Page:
Monthly Archives: January 2016

Doctor Who: Should Chibnall be the next showrunner?

So you’ve all heard the news. Moffat’s going, Chibnall’s the replacement and Capaldi probably won’t be there either for series 11. When Davies left Moffat was the obvious/only choice to replace him. This time there wasn’t one. But is Chibnall the best pick? Here’s my look at the options:

The Main Contenders

Mark Gatiss:

Pros: Style isn’t too dissimilar to Moffat’s, which might ease the transition. Shown to excel at horror (The Crimson Horror) and isn’t bad at finales (The Great Game from Sherlock). Written more episodes than anyone save Moffat and Davies for the modern show.

Cons: Has a tendency to write average (Sleep No More/Victory of the Daleks) or good but unremarkable stories (Idiot’s Lantern/Robot of Sherwood). Been a bit lacklustre with his past few efforts for Sherlock and Who. Too similar to Moffat to appease THAT part of the fanbase that doesn’t like him.

Desirability: 3.5/5

Toby Whitehouse

Pros: Experienced as showrunner for other programmes (Being Human). Written for multiple Doctors and companions and Torchwood. Highlights include Greeks baring Gifts (Torchwood series 1 highlight) School Reunion (OTT but fun) and Under the Lake/Before the Flood. Clearly a versatile writer.

Cons: Few average efforts (Vampires of Venice, A Town Called Mercy, The God Complex) and tends to write straightforward, uncomplicated stories (which might alienate Moffat’s biggest fans).

Desirability: 4.5/5 (My personal favourite)

Chris Chibnall:

Pros: Experienced as showrunner and lead writer for Torchwood and critically acclaimed Broadchurch. Closer to Russell T. Davies style for fans who miss that.

Cons: His record on Who and Torchwood isn’t great. Numerous flops on Torchwood (Day One – the sex alien one, Cyberwoman, Countrycide) and the very lacklustre Power of Three for who. His best efforts are Dinosaurs on a Spaceship and 42 (both good, neither classics) yet to prove he can match either Davies or Moffat.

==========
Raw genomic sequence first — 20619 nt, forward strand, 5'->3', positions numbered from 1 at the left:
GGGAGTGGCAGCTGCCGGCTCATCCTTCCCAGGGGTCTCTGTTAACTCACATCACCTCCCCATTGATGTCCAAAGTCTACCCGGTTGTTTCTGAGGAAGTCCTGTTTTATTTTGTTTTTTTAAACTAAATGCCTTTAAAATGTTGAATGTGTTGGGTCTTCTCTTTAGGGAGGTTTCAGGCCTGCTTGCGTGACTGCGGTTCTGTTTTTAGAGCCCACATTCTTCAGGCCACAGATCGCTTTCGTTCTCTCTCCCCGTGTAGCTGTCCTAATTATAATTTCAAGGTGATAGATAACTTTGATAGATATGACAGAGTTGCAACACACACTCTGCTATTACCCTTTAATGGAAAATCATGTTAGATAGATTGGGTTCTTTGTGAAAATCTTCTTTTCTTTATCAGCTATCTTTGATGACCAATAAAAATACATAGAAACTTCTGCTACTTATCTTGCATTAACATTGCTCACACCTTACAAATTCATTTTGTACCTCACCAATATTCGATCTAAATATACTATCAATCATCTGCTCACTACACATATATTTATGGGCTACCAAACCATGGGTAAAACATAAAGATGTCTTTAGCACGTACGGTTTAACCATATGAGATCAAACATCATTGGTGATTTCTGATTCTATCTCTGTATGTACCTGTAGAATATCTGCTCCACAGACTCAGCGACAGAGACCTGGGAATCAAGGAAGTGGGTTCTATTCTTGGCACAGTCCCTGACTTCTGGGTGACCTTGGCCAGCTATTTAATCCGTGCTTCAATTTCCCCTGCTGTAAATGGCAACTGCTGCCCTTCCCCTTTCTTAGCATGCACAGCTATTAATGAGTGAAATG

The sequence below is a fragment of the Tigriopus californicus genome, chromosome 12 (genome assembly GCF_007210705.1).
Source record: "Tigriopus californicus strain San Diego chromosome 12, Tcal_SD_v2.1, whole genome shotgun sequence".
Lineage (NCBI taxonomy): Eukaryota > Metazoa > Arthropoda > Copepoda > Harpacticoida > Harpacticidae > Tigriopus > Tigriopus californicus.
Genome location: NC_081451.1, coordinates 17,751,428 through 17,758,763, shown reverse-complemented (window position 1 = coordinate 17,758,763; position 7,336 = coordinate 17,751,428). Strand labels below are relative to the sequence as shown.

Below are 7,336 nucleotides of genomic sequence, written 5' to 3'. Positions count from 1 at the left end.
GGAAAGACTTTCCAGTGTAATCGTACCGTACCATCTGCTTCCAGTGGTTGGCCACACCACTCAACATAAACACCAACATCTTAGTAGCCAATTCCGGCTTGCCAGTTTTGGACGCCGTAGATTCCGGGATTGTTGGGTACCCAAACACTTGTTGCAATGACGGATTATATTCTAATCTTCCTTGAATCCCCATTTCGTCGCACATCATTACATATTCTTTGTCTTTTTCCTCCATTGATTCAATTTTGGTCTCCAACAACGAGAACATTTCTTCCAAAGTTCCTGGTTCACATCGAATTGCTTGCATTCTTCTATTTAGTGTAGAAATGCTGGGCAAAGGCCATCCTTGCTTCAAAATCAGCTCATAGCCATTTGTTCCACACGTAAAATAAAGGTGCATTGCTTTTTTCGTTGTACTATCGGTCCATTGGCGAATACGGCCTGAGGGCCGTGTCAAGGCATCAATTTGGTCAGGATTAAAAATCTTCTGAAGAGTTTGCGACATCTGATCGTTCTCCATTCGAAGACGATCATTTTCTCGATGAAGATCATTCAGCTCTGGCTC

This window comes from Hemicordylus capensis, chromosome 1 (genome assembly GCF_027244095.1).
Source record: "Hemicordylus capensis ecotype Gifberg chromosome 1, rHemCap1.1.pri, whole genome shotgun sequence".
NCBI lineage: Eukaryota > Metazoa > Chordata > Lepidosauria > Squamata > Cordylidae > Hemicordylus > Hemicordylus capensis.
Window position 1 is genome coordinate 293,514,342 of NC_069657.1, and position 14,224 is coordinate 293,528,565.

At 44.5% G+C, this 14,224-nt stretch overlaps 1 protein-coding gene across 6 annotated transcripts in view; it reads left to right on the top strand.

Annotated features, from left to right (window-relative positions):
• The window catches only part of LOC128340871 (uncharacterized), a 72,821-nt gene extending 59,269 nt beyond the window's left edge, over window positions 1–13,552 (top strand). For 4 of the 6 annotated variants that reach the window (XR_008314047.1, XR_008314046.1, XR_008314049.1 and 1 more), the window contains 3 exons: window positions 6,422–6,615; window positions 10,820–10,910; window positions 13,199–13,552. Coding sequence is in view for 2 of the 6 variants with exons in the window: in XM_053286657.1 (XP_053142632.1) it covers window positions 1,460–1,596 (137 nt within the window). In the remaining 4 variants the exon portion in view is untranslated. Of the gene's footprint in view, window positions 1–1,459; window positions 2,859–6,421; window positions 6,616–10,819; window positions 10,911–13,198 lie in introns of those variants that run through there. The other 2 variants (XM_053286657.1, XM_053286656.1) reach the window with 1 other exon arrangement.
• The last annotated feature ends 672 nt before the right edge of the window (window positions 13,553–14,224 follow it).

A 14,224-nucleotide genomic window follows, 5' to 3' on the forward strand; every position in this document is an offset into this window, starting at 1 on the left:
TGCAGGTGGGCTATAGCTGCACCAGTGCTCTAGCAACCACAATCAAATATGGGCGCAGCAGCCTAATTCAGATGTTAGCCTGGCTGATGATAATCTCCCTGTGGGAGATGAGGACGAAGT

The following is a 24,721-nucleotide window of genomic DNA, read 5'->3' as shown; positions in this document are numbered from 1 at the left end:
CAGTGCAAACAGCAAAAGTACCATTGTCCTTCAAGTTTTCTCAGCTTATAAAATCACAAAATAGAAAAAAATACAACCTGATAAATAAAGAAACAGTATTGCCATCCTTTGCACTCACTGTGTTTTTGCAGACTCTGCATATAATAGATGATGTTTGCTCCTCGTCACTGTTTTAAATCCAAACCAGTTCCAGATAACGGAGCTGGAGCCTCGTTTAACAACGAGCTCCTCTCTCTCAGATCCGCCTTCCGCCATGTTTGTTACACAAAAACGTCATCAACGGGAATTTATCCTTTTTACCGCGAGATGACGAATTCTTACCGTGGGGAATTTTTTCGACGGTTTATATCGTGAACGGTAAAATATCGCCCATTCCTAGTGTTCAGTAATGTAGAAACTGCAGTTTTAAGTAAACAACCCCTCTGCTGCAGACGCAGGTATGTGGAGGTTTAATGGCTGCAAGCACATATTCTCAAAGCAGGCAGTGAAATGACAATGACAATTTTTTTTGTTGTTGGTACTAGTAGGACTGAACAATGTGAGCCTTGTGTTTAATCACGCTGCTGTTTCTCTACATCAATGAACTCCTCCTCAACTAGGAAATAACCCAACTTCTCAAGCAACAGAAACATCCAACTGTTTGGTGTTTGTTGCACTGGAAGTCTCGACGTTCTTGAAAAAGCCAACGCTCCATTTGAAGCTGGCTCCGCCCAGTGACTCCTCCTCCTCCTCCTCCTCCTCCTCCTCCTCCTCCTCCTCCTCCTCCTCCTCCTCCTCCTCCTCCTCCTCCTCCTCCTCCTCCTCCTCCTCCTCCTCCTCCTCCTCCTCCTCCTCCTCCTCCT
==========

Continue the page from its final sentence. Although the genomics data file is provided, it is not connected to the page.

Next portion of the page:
Desirability: 3 out of 5. (Hopefully Broadchurch has improved him as a writer since his efforts on Torchwood).

The Outsiders:

Jamie Mathison:

Pros: Writer of some damn good episodes in series 8 (Mummy on the Orient Express, Flatline) shown to be good at coming up with interesting concepts.

Cons: The Girl Who Died was a bit of a let down. Not experienced or proven enough yet to be showrunner, but shows promise!

Peter Harness:

Pros: Wrote the amazing Zygon two parter. Clearly a sci-fi specialist.

Cons: Wrote the divisive Kill the Moon (which was a good episode that just was based around some truly awful science – hardly the first time that’s happened). Needs a few more knockout hits to win over the fans he alienated with that episode.

Stephen Thompson:

Pros: Proven as a writer on Sherlock.

Cons: Hit and Miss with his Who episodes (Journey to the Centre of the Tardis was good, Time Heist average, Curse of the Black Spot wasn’t great).

Gareth Roberts:

Pros: Very experienced with Who. Good at standalone episodes (The Lodger, The Unicorn and the Wasp, The Shakespeare Code) and humour.

Cons: Didn’t write for series 9, only proven with filler episodes, not ones of any real importance.

The No-Hopers:

Russell T. Davies: He isn’t coming back guys. He’s moved on. Moffat asked several times, but no. Tennant fanboys need to get over the pair of them, this is a show that has to look forward, not back.

Steven Moffat: I wish he’d stay. But I know a lot of fans don’t. And he’s being running it long enough. Hopefully he’ll still write the odd episode for it. Plus some more Sherlock!

Neil Gaiman: Been a fan wish since he wrote the Doctor’s Wife, but the guy is just too busy.

In short, Chibnall wouldn’t have been my pick. But i’ll give him the benefit of the doubt for now (hopefully he’ll write a few episodes for series 10 so we have a bit more to go on). But if he doesn’t work, there’s clearly other options waiting.